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Today, I am sharing the Best Sardines Recipe with you. This is one of my favorite ways to eat sardines, and it is a wonderful way to learn how to enjoy sardines if you or your family are new to eating them.
Table of Contents
- Why Eat Sardines?
- How to Eat – And Enjoy – Canned Sardines
- And Rebecca Has Even More Great Recipes
- More Traditional Fish Recipes
- Download Your Free 36-Page Pantry List
- The Modern Pioneer Cookbook
- Join the Traditional Foods Kitchen Academy
- Kitchen Academy Videos
- The Best Sardines Recipe Recipe
- Shop for items used in this blog post or video
Why Eat Sardines?
You might be wondering why you would want to eat sardines? For starters, they are very high in vitamins and minerals. Sardines are an excellent source of vitamin B12, which keeps our nerve and blood cells healthy, and of calcium, which plays a role in keeping our bones strong.
Plus, sardines are very high in anti-inflammatory omega-3 fatty acids, which scientists tell us helps prevent heart disease. And another benefit to learning to eat and like sardines is that they are a small fish that feed only on plankton (tiny organisms floating in the ocean), which means they don’t contain the high levels of mercury that other larger fish do.
Lastly, canned sardines are compact and cost-effective items to stock up on for your traditional foods pantry. You can store them in the “extended” part of your pantry where you keep your long-term food storage.
How to Eat – And Enjoy – Canned Sardines
When I was a child, my mother served sardine sandwiches on rye bread with pickled onions. They were delicious! But I realize that this may be an acquired taste and not something for everyone.
This recipe is a wonderful option for those of you who are new to sardines and want to incorporate this nutrient-dense food into your diet. This recipe includes palate-pleasing ingredients, such as lemon juice, fresh herbs, and a touch of olive oil. So be sure to watch the recipe video and make this scrumptious recipe today!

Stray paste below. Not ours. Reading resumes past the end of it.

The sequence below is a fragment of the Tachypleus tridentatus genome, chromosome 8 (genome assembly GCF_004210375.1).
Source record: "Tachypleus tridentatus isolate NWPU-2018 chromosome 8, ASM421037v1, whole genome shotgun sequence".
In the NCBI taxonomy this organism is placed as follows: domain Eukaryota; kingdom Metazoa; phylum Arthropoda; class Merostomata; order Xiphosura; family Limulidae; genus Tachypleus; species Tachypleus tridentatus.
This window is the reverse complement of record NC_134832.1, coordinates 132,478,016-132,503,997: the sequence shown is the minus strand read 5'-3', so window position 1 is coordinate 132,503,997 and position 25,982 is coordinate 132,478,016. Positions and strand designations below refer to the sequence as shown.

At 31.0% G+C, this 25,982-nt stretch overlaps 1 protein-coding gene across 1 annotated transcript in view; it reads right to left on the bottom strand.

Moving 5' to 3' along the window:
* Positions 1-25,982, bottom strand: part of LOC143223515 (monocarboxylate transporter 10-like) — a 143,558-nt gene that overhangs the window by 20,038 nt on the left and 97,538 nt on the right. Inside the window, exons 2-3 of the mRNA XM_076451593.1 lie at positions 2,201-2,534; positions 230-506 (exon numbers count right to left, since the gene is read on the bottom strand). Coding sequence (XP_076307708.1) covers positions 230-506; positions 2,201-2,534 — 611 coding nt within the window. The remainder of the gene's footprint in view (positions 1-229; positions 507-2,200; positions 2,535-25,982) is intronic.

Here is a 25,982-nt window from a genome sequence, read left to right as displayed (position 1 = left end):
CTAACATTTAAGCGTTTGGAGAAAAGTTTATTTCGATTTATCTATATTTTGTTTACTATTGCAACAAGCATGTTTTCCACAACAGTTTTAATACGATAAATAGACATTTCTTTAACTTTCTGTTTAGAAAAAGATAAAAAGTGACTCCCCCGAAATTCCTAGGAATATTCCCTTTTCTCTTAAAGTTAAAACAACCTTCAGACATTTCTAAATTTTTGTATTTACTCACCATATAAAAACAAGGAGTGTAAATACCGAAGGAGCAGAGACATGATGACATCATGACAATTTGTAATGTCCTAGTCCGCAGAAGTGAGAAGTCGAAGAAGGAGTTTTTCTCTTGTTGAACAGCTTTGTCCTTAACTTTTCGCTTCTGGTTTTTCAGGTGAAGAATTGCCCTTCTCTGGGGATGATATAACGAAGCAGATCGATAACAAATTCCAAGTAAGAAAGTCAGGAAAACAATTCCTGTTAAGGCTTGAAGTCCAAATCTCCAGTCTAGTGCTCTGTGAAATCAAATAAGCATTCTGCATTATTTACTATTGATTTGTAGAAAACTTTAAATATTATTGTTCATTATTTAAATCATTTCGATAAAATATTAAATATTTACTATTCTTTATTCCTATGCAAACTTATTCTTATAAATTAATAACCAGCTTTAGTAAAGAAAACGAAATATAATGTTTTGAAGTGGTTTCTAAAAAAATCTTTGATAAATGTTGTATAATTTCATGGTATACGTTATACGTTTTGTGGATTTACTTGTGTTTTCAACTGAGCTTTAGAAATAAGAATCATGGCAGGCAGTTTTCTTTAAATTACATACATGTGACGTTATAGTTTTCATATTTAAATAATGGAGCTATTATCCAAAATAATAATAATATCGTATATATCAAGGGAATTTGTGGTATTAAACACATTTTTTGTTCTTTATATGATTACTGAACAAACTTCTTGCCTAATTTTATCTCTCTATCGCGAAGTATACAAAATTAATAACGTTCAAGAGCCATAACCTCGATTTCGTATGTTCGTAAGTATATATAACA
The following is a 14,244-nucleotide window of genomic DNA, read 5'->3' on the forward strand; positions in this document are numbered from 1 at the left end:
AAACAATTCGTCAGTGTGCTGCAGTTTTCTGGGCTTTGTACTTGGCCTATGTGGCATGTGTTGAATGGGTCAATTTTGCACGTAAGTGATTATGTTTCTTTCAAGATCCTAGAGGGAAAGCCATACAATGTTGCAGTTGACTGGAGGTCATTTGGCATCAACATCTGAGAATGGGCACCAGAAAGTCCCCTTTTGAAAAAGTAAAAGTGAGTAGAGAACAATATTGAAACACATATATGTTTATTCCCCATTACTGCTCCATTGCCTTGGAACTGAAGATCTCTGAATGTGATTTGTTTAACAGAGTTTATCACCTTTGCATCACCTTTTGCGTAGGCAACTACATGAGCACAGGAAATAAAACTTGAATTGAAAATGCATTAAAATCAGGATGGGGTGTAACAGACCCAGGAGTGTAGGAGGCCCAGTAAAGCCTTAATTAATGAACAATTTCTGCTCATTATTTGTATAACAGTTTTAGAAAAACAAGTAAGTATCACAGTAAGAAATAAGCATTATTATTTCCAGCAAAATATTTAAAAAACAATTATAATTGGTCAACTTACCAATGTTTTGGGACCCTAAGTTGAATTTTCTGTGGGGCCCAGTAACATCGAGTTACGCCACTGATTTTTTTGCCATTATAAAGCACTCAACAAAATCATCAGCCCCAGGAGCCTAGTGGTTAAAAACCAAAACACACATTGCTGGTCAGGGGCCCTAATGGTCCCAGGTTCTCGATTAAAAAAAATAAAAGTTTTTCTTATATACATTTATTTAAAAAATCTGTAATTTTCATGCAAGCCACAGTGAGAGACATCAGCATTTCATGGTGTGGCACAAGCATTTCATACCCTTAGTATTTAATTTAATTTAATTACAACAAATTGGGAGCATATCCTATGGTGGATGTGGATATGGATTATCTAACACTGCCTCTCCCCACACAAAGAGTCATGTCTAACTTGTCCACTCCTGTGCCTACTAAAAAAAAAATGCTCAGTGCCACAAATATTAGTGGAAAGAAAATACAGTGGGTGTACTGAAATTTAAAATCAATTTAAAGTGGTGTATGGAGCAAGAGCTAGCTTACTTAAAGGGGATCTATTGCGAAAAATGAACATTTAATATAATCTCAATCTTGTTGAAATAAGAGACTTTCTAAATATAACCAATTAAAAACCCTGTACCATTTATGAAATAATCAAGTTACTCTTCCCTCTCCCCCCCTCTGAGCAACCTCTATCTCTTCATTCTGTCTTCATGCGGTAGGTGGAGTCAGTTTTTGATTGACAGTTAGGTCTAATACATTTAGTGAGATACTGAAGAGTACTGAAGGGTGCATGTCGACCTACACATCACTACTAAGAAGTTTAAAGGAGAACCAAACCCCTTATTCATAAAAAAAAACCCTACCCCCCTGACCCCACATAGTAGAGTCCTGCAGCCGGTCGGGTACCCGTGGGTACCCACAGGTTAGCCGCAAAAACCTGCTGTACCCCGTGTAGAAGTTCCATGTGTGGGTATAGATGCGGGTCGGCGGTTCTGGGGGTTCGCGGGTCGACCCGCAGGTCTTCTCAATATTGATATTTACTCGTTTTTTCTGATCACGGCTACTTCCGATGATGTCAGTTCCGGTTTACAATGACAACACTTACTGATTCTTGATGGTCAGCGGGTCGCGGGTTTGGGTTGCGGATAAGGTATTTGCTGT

Now, I can’t take credit for the original recipe. I actually found it in a cookbook titled the Longevity Kitchen by Rebecca Katz. When she developed this recipe, she served it to friends who claimed they didn’t like sardines. But lo and behold, they gobbled these up and asked for more. She knew she had found a winner!
I’ve modified Rebecca’s original recipe just a bit so as to use the ingredients I had on hand and that were in season. (You can find the original recipe in her book.) But rest assured, both recipes are delicious, and this is one of those recipes you can really make your own by experimenting with different herbs and spices. Try out different ingredients to find the combination that you and your family enjoy the most.
And Rebecca Has Even More Great Recipes
If you like this recipe (and I’m sure you will), you will savor the other recipes in Rebecca’s cookbook. In the Longevity Kitchen, she focusses on what she calls the “Top 16 Age-Busting Power Foods.” Well, I, for one, definitely want to be working all of those into my diet!